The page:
Why is it Hard to Lose Weight in Accordance of Science?

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You’ve done everything to lose weight you’re supposed to do. Eat according to the calories you need, train several times a week, and approach the weight you want to get. The weight loss curve is levelled a few pounds ahead of the required weight and does not seem to budge.

Complaints abound that these last five pounds (about 2.2 kg) may be the hardest to lose. The answer to this reveals a lot about the relationship between weight and appetite (or how we feel when we say we’re hungry) and how we humans are almost always ready to eat.

When dieting to lose weight, two leading causes of weight loss usually slow down over time.

According To Science

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The first reason is that calorie consumption (energy) decreases with weight loss. Metabolism slows down because a lighter body needs fewer calories to maintain and move.

Calorie Consumption to Lose Weight

We can accurately estimate logically how calorie consumption changes by the weight. For example, a 175 cm, moderately active man, 45 years old and weighing 90 kg, needs to reduce his calorie intake from 3,200 to 2,270 calories a day to lose 15 kilograms in six months.

It should be noted that what we usually call calories (calorie) is a kilo of calories, which is equivalent to 1000 calories.

If you continue this 2,270-calorie diet per day, you’ll lose weight an average of 2.6 kg per month for the first five months and 1.8 kg in the last month. He will then need to eat about 2,780 calories a day to maintain 75 kilograms.

The second reason weight loss is gradually tricky is that an increase in appetite accompanies weight loss.

Leptin tells our brain about the amount of fat stored in our bodies. When we have more fat stored, the secretion of leptin increases and reduces our appetite. But when we lose body fat, leptin secretion is partially inhibited, making us hungrier.

Changing calorie consumption and the effect of fat stores on appetite cause long-term body weight stability. But their results are hardly noticeable in the short term.

The Factor Influencing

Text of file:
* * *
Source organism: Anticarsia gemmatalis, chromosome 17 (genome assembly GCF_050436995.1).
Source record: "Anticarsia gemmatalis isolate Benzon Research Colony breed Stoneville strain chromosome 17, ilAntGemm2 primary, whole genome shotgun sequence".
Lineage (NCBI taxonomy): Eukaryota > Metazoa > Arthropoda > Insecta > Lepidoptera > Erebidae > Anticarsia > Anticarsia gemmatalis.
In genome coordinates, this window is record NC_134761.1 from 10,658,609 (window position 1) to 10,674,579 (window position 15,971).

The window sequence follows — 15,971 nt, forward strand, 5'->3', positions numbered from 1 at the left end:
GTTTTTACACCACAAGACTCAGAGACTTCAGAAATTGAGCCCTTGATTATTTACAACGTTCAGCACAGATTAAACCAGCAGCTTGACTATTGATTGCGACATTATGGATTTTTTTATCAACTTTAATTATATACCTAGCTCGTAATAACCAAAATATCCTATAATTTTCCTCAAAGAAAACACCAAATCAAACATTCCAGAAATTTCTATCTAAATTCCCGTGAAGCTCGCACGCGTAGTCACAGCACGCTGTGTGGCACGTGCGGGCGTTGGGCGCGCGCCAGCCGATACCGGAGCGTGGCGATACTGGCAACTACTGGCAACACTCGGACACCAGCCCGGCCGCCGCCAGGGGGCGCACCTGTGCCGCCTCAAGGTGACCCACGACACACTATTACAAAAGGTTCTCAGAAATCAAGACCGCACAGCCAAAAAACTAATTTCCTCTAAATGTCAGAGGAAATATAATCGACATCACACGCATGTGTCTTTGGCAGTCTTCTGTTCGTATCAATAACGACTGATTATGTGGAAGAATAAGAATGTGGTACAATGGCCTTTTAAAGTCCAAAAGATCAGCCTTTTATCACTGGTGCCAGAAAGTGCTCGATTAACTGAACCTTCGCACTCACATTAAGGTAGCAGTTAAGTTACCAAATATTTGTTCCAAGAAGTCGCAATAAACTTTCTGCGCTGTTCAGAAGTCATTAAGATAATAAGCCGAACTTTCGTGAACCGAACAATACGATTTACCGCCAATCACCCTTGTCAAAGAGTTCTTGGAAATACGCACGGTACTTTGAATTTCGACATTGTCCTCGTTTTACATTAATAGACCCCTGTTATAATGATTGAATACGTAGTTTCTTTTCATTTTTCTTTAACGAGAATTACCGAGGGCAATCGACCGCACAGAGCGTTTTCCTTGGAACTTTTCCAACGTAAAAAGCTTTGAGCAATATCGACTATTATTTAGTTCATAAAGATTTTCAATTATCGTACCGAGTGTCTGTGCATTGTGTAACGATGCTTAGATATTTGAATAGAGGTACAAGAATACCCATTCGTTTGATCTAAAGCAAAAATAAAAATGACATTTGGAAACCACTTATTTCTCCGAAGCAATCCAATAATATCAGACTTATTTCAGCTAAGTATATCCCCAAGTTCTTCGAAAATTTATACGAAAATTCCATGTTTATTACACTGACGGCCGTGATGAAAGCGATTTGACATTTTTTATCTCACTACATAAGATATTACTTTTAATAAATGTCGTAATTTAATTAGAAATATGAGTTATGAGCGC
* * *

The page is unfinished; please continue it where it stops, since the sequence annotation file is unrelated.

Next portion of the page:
the factor influencing our needs during the day is the time of our last meal and how full we have felt since our last meal. In other words, we get starving when our stomach tells our brain that it is empty or almost empty.

Satiety is partly influenced by the proportion of fat, carbohydrates, and protein in the meal and the total size of the meal. For example, if the feed contains more fibre, the feeling of fullness increases. So it’s hard to eat many fruits and vegetables.

If apples were served to study participants instead of pizza, they wouldn’t be able to eat 1,580 calories. How twice that much? the concentration of calories in apples is only 50 calories per 100 grams, so participants will need to eat 3 kg of apples for 1,580 calories.

Pizza calories are about 280 calories per 100 grams, five times higher than its apple concentration. The satiety rate increases calories in foods with lower energy concentration. So we feel more full if we eat the same number of calories from apples instead of pizza.

unfortunately, foods with higher energy content are the most delicious! (e.g. pizza, chocolate and potatoes, which may contain more than 500 calories per 100 grams). Biologically, this may be because these foods are a valuable source of food, so the low-calorie satiety of these foods enables us to eat more of them.

So we’re prone to overeating high-calorie foods for two reasons. Not being full of their prices, being tastiest and having fun.

What does Research show how to Lose Weight?

But recent research shows that high-calorie foods don’t necessarily give us more fun when eating them. Instead, it may enable us to reduce calorie intake without significantly affecting our sense of pleasure.

For example, choosing to eat 100 grams of strawberry yoghurt (95 calories) instead of 100 grams of strawberry cheesecake (at least 250 calories) may be less fun, but not as much.

As you get used to it, you may find yourself choosing low-calorie foods and then controlling your weight.

Over time, however, it is difficult to eat a little food, with constant attention and restraint to resist the desire to eat delicious foods with greater energy density.


Hence lapses, as time passes. Our motivation for restraint and increased workouts is weakened. It also explains the problem of the difficulty of losing the last five pounds.
Generally, our weight settles at the point of balance between the temptation of our diet foods. The restraint to eat, and the energy we consume in physical activity.

We can change any three factors, although choosing low-energy foods, especially the most effective weight reduction strategy, remains. To Lose Weight and maintain a healthy weight, let’s remember that lighter objects require fewer calories.

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